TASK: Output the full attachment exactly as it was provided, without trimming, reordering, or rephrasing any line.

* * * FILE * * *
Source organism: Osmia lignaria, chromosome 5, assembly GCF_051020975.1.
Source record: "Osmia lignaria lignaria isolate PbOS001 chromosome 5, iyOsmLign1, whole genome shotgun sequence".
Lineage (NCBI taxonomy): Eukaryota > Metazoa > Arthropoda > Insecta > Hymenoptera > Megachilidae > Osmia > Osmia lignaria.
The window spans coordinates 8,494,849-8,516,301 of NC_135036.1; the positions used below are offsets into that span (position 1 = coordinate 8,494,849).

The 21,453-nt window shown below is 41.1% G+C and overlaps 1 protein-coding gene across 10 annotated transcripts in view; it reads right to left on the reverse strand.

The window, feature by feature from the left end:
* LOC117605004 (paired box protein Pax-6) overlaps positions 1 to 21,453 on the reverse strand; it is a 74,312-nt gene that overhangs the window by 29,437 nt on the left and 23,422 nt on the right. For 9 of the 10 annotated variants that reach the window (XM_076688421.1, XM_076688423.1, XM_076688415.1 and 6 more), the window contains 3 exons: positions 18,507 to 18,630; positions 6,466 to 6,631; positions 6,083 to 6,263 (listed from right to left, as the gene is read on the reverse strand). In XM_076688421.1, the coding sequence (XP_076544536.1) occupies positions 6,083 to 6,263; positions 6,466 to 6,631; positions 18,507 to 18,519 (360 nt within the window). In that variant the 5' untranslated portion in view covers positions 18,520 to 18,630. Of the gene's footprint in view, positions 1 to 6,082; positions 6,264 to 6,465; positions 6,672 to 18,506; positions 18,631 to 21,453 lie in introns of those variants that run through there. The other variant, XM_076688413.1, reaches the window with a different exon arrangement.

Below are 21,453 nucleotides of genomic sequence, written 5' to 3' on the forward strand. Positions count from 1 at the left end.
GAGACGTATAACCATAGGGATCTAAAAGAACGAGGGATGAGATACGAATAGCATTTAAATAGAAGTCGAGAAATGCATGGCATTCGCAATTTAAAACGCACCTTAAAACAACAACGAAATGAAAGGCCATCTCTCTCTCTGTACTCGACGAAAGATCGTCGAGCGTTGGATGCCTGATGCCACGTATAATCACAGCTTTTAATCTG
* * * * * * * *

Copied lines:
Source organism: Osmia lignaria, chromosome 5, assembly GCF_051020975.1.
Source record: "Osmia lignaria lignaria isolate PbOS001 chromosome 5, iyOsmLign1, whole genome shotgun sequence".
Lineage (NCBI taxonomy): Eukaryota > Metazoa > Arthropoda > Insecta > Hymenoptera > Megachilidae > Osmia > Osmia lignaria.
The window spans coordinates 8,494,849-8,516,301 of NC_135036.1; the positions used below are offsets into that span (position 1 = coordinate 8,494,849).

The 21,453-nt window shown below is 41.1% G+C and overlaps 1 protein-coding gene across 10 annotated transcripts in view; it reads right to left on the reverse strand.

The window, feature by feature from the left end:
* LOC117605004 (paired box protein Pax-6) overlaps positions 1 to 21,453 on the reverse strand; it is a 74,312-nt gene that overhangs the window by 29,437 nt on the left and 23,422 nt on the right. For 9 of the 10 annotated variants that reach the window (XM_076688421.1, XM_076688423.1, XM_076688415.1 and 6 more), the window contains 3 exons: positions 18,507 to 18,630; positions 6,466 to 6,631; positions 6,083 to 6,263 (listed from right to left, as the gene is read on the reverse strand). In XM_076688421.1, the coding sequence (XP_076544536.1) occupies positions 6,083 to 6,263; positions 6,466 to 6,631; positions 18,507 to 18,519 (360 nt within the window). In that variant the 5' untranslated portion in view covers positions 18,520 to 18,630. Of the gene's footprint in view, positions 1 to 6,082; positions 6,264 to 6,465; positions 6,672 to 18,506; positions 18,631 to 21,453 lie in introns of those variants that run through there. The other variant, XM_076688413.1, reaches the window with a different exon arrangement.

Below are 21,453 nucleotides of genomic sequence, written 5' to 3' on the forward strand. Positions count from 1 at the left end.
GAGACGTATAACCATAGGGATCTAAAAGAACGAGGGATGAGATACGAATAGCATTTAAATAGAAGTCGAGAAATGCATGGCATTCGCAATTTAAAACGCACCTTAAAACAACAACGAAATGAAAGGCCATCTCTCTCTCTGTACTCGACGAAAGATCGTCGAGCGTTGGATGCCTGATGCCACGTATAATCACAGCTTTTAATCTG